Although personal property appraising has no legally established licensure, the professional associations act as the general accrediting bodies, while amendments by the Pension Protection Act of 2006 heightened requirements for a qualified appraisal and appraiser for tax purposes (see “Life Insurance: What’s It Worth? (And Who Says?)” JofA, Jan. 2008, page 32). The appraisers of fine art who are most acceptable to insurance companies and the IRS carry credentials that they have earned through prescribed academic study, experience and apprenticeship, during which many of their appraisals have been peer-evaluated and examined. Upon completing this process they are awarded certification and membership in a professional association such as the Appraisers Association of America, the International Society of Appraisers or the American Society of Appraisers.
All professional appraisal associations endorse the use of the Uniform Standards of Professional Appraisal Practice (USPAP). Qualified appraisals for tax purposes must be conducted in a manner “consistent with [USPAP’s] substance and principles” (IRS Notice 2006-96). These standards were developed by the Appraisal Foundation, in Washington, D.C., which oversees all appraisal disciplines, including real property, personal property and business valuation. It was founded in 1987 and was named by Congress in 1989 as the source for appraisal standards and appraiser qualifications in the aftermath of the savings and loan crisis. USPAP compliance is now required by all of the major fine arts appraisal associations, with a compulsory 15-hour course of study as well as required examinations with recertification every five years.
Most appraisal professionals set their fees on an hourly or per-diem basis. In most cases, the appraiser is able to give the client a broad idea of the time needed to complete the job. Professional appraisers may choose other methods of billing, such as on a per-object basis, but all professional associations prohibit their members from billing based on a percentage of the eventual appraised value of the piece or collection. Percentage billing is also prohibited by the IRS (Treas. Reg. § 1.170A-13(c)(6)).
AN INFORMED DECISION
The professional art and artifact appraiser must produce a complete analysis of artwork for tax purposes to establish its value and thus minimize the potential of an IRS challenge. The volatility and unpredictable nature of the art market, with its ever-changing tastes and styles, as well as price and value corrections, can make agreeing on a valuation challenging. However, understanding the appraisal process allows both the taxpayer who owns art and his or her CPA tax adviser the opportunity to make the most informed decision.
IRS Panel’s Valuation Often Differs From Taxpayers’
In 2008, the most recent year for which a report is available (tinyurl.com/29o4vqg), the IRS Art Advisory Panel reviewed 179 cases involving 973 items with an aggregate taxpayer valuation of $230 million. The panel recommended acceptance of 41.4% of the appraisals reviewed and recommended adjustments of 56.2% of the appraisals. Another 2.4% of the reviewed items required postponement of a determination pending additional study by the panel’s staff. The panel reported aggregate results of its reviews for estate and gift cases separately from charitable deduction cases:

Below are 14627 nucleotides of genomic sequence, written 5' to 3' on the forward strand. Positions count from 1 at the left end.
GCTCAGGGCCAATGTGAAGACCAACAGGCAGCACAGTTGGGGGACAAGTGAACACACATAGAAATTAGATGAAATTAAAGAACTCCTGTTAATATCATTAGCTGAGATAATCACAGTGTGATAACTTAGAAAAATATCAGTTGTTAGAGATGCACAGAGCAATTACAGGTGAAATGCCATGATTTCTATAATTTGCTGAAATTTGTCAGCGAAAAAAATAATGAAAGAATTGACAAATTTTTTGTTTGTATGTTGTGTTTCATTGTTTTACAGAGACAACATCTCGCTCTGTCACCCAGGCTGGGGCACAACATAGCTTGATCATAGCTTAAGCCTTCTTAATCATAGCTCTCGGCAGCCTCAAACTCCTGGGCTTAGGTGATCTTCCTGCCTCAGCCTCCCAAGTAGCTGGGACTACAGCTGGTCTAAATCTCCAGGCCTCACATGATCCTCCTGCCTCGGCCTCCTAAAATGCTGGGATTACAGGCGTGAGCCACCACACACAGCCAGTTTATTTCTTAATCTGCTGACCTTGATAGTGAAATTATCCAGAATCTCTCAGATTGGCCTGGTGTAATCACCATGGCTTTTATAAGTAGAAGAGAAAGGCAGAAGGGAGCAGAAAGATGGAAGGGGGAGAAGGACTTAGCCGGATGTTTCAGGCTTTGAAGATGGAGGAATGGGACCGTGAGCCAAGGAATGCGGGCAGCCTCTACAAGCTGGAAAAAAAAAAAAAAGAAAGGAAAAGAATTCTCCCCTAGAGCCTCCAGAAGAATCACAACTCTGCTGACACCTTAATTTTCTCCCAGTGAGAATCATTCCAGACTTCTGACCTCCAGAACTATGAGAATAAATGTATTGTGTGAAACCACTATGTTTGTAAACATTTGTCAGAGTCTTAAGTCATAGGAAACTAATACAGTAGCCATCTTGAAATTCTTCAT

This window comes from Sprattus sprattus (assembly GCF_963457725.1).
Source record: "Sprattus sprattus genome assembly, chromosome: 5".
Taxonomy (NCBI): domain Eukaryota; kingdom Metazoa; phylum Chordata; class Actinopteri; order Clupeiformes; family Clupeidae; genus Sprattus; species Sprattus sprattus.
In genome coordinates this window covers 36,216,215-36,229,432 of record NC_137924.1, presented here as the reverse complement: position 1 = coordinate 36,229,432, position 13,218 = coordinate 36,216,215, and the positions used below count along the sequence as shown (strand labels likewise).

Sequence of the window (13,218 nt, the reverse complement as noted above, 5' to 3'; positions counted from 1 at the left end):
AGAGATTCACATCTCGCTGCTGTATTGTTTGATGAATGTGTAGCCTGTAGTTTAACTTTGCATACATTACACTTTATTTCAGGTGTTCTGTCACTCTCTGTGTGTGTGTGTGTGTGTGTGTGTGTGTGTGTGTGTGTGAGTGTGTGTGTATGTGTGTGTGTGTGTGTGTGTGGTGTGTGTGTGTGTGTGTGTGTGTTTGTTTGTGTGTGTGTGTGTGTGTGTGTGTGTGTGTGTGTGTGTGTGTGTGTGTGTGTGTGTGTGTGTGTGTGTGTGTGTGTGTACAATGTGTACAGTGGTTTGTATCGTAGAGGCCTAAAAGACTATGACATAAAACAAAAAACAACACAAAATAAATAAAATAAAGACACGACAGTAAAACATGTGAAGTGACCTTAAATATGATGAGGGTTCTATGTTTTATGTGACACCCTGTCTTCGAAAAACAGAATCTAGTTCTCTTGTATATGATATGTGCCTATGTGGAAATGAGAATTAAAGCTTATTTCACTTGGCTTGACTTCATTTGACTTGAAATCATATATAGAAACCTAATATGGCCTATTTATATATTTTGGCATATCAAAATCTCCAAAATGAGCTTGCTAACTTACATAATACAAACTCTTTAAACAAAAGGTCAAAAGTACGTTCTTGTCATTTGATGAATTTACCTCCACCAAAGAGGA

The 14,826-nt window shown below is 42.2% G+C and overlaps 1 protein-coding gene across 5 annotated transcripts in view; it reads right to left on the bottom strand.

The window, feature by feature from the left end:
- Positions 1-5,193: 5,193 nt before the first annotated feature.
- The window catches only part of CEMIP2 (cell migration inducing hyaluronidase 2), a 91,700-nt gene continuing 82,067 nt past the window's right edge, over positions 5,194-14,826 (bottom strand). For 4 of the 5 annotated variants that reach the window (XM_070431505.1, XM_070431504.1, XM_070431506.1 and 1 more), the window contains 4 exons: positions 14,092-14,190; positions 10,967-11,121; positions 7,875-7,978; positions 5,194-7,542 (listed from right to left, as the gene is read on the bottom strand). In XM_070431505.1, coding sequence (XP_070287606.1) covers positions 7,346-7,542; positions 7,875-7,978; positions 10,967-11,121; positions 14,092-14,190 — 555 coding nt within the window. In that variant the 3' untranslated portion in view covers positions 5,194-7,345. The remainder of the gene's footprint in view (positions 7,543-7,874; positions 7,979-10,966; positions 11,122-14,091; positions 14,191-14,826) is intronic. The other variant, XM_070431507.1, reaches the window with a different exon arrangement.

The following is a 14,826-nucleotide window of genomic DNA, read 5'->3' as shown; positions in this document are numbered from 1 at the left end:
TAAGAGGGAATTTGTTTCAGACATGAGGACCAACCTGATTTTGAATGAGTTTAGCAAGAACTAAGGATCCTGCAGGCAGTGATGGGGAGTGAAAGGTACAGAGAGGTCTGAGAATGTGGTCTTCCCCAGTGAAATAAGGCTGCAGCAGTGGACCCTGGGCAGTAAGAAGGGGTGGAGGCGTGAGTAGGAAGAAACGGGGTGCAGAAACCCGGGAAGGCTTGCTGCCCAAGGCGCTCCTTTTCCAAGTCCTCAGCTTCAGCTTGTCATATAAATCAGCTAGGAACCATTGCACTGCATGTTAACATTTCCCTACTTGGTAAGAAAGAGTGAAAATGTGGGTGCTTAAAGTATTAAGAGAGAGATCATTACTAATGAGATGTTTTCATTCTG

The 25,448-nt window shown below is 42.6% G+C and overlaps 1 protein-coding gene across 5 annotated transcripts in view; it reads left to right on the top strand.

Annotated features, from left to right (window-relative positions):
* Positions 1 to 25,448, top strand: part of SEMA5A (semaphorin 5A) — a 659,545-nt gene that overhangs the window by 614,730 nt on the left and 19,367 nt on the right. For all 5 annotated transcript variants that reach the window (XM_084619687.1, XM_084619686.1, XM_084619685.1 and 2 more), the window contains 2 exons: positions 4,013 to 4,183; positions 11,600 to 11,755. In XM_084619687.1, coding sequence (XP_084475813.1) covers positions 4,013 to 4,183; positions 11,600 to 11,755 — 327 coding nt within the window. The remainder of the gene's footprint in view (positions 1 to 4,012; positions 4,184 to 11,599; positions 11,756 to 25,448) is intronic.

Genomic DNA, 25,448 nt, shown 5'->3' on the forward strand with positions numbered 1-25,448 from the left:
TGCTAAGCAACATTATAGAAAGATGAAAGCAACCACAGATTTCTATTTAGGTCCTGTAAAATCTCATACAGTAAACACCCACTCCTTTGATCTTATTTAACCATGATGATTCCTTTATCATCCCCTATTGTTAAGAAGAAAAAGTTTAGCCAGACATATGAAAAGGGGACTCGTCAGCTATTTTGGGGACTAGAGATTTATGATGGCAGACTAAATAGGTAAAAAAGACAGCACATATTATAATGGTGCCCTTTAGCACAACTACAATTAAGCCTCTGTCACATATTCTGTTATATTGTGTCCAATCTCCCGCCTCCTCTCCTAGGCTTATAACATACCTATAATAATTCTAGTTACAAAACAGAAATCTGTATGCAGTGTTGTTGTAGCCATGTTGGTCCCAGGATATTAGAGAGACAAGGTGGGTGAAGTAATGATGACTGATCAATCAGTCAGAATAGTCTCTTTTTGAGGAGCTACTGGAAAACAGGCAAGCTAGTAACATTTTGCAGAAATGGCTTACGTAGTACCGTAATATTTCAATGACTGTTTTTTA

Estate and Gift Cases
The panel reviewed 803 total items with total taxpayer claims of $114.5 million. Of these, it concluded reviews of 782 items (percentages are of total estate and gift items):
|Taxpayers claimed||...............||$110 million|
|Panel recommended||...............||$148.51 million|
|Accepted||267 (33%)||$54.1 million|
|456 (57%)||$46.42 million to $88.47 million|
|59 (7%)||$9.5 million to $6 million|
The panel reviewed 170 total items with total taxpayer claims of $115.4 million. Of these, it concluded reviews of 168 items (percentages are of total charitable contribution items):
|Taxpayers claimed||...............||$114.5 million|
|Panel recommended||...............||$114.7 million|
|Accepted||136 (80%)||$91.5 million|
|10 (6%)||$5.5 million to $14.6 million|
|22 (13%)||$17.49 million to $8.64 million|
Artworks are often donated for a charitable deduction for income tax purposes or valued as a gift or part of a taxable estate. CPAs need to make sure that clients have obtained a qualified appraisal of a fair market value that can be successfully defended in a return examination.
For items of art valued at $50,000 or more, taxpayers may rely upon a statement of value from the IRS, in a procedure similar to that for obtaining a private letter ruling.
Tax returns selected for audit that involve artwork with a taxpayer-claimed appraised value of $20,000 or more are reviewed by the IRS Art Advisory Panel of experts. The panel may accept the taxpayer’s qualified appraisal or recommend a different value. In 2008, the panel adjusted estate and gift valuations upward in the majority of the cases it considered, by an aggregate of 91% of taxpayer-submitted values.
Causes of valuation disputes with the IRS can include art market volatility and questions of an artwork’s authenticity and legitimacy of its provenance. Also, the IRS has challenged blockage discounts applied by taxpayers to collections of artworks.
As with other tax-related valuations of personal property, a qualified appraisal prepared by a qualified appraiser is essential. Credentials for fine art appraising usually include membership in a professional association and adherence to the substance and principles of the Uniform Standards of Professional Appraisal Practice.
Alan Breus (email@example.com) is principal of The Breus Group of San Jose, Calif.
To comment on this article or to suggest an idea for another article, contact Paul Bonner, senior editor, at firstname.lastname@example.org or 919-402-4434.
“Life Insurance: What’s It Worth? (And Who Says?)” Jan. 2008, page 32